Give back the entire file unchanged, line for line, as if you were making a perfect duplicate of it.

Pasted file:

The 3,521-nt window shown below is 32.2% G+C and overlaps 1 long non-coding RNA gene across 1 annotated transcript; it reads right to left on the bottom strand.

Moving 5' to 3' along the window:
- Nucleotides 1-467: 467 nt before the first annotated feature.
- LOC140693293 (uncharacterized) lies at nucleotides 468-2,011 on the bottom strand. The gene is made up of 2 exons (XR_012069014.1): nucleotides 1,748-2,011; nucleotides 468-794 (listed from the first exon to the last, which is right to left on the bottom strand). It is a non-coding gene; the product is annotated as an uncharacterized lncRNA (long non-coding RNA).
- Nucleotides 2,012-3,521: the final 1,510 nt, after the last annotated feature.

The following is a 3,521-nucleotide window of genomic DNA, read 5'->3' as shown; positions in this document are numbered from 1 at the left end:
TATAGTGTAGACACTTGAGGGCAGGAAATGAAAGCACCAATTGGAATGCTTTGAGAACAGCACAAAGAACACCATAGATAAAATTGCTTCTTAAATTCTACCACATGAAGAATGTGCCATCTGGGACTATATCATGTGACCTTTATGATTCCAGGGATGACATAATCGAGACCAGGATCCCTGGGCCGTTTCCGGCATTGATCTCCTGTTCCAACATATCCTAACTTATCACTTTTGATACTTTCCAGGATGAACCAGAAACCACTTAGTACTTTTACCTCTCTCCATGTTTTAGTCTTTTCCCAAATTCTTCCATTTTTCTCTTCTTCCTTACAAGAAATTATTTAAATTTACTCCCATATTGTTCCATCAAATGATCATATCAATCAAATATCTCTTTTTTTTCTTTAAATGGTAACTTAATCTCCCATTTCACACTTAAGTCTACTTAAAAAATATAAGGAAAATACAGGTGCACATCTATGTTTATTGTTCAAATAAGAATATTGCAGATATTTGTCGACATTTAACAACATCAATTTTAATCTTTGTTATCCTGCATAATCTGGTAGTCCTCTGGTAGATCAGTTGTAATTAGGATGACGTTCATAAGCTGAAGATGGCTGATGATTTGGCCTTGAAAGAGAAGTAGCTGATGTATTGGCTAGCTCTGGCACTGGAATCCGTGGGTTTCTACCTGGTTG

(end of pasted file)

The 3,521-nt window shown below is 32.2% G+C and overlaps 1 long non-coding RNA gene across 1 annotated transcript; it reads right to left on the bottom strand.

Moving 5' to 3' along the window:
- Nucleotides 1-467: 467 nt before the first annotated feature.
- LOC140693293 (uncharacterized) lies at nucleotides 468-2,011 on the bottom strand. The gene is made up of 2 exons (XR_012069014.1): nucleotides 1,748-2,011; nucleotides 468-794 (listed from the first exon to the last, which is right to left on the bottom strand). It is a non-coding gene; the product is annotated as an uncharacterized lncRNA (long non-coding RNA).
- Nucleotides 2,012-3,521: the final 1,510 nt, after the last annotated feature.

The following is a 3,521-nucleotide window of genomic DNA, read 5'->3' as shown; positions in this document are numbered from 1 at the left end:
TATAGTGTAGACACTTGAGGGCAGGAAATGAAAGCACCAATTGGAATGCTTTGAGAACAGCACAAAGAACACCATAGATAAAATTGCTTCTTAAATTCTACCACATGAAGAATGTGCCATCTGGGACTATATCATGTGACCTTTATGATTCCAGGGATGACATAATCGAGACCAGGATCCCTGGGCCGTTTCCGGCATTGATCTCCTGTTCCAACATATCCTAACTTATCACTTTTGATACTTTCCAGGATGAACCAGAAACCACTTAGTACTTTTACCTCTCTCCATGTTTTAGTCTTTTCCCAAATTCTTCCATTTTTCTCTTCTTCCTTACAAGAAATTATTTAAATTTACTCCCATATTGTTCCATCAAATGATCATATCAATCAAATATCTCTTTTTTTTCTTTAAATGGTAACTTAATCTCCCATTTCACACTTAAGTCTACTTAAAAAATATAAGGAAAATACAGGTGCACATCTATGTTTATTGTTCAAATAAGAATATTGCAGATATTTGTCGACATTTAACAACATCAATTTTAATCTTTGTTATCCTGCATAATCTGGTAGTCCTCTGGTAGATCAGTTGTAATTAGGATGACGTTCATAAGCTGAAGATGGCTGATGATTTGGCCTTGAAAGAGAAGTAGCTGATGTATTGGCTAGCTCTGGCACTGGAATCCGTGGGTTTCTACCTGGTTG